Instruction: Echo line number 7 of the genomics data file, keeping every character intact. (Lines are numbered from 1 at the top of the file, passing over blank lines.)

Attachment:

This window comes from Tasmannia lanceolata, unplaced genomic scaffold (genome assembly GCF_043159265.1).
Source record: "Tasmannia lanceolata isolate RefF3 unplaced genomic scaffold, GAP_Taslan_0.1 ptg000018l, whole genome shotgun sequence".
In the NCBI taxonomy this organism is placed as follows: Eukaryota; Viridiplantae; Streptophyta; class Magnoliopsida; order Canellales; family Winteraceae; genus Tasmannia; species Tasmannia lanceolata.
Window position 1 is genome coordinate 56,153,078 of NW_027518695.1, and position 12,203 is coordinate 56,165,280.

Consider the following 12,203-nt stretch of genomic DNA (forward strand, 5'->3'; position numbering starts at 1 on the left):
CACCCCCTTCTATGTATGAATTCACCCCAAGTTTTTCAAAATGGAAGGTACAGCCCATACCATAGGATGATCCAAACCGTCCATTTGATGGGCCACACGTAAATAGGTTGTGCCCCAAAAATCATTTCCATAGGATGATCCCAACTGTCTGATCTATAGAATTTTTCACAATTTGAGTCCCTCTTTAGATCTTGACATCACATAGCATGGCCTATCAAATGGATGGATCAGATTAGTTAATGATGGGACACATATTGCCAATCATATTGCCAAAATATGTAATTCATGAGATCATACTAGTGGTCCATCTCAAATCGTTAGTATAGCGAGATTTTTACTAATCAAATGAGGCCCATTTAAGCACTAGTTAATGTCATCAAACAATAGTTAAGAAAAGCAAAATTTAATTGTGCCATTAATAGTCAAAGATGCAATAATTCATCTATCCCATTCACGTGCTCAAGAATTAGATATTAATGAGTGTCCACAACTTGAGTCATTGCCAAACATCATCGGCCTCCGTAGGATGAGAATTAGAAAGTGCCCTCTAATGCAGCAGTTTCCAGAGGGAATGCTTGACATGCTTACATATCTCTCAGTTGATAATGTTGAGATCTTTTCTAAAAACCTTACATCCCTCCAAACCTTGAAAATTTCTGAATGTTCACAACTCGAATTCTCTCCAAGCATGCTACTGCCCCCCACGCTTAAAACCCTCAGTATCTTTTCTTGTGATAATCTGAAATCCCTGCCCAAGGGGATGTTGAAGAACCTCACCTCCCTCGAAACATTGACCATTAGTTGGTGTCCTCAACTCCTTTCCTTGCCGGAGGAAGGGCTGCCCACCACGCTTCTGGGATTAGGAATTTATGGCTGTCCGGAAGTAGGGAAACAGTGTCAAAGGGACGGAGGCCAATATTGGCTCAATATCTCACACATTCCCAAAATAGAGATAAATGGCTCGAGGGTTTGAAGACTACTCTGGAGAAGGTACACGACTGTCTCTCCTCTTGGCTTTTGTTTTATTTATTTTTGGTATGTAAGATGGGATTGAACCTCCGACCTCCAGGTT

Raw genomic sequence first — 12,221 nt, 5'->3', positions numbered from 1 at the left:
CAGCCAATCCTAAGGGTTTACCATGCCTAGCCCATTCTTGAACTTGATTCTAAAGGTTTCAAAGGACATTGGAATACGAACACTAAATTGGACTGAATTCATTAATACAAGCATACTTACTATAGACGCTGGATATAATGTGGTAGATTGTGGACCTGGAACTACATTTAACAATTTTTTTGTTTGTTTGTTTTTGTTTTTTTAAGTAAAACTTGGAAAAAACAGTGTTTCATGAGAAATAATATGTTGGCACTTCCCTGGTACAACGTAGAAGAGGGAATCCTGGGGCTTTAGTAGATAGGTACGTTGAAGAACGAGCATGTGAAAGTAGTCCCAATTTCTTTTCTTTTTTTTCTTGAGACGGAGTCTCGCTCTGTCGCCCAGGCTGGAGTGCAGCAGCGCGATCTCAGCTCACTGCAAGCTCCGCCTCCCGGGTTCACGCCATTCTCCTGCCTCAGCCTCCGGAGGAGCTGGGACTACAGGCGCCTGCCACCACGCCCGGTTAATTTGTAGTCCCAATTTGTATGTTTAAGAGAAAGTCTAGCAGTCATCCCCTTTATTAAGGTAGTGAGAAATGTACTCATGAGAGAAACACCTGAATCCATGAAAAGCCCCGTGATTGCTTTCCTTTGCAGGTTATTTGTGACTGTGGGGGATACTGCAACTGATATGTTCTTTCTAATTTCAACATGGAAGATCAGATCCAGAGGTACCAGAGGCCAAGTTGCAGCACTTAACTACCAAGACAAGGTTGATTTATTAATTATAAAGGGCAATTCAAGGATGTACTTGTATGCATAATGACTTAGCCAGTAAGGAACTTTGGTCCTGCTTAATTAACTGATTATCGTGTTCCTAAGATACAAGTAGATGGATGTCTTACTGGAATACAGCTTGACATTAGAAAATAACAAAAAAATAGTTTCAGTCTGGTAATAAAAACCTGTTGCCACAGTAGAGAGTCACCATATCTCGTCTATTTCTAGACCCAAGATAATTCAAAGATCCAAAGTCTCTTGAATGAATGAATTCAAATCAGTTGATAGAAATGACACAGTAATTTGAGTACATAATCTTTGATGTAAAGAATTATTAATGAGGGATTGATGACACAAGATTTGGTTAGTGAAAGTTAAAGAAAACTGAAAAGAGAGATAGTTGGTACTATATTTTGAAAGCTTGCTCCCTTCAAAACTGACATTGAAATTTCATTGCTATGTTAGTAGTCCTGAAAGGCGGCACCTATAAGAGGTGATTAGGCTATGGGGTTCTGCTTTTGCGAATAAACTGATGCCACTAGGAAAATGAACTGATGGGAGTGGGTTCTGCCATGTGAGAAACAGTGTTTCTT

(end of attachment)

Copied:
Raw genomic sequence first — 12,221 nt, 5'->3', positions numbered from 1 at the left: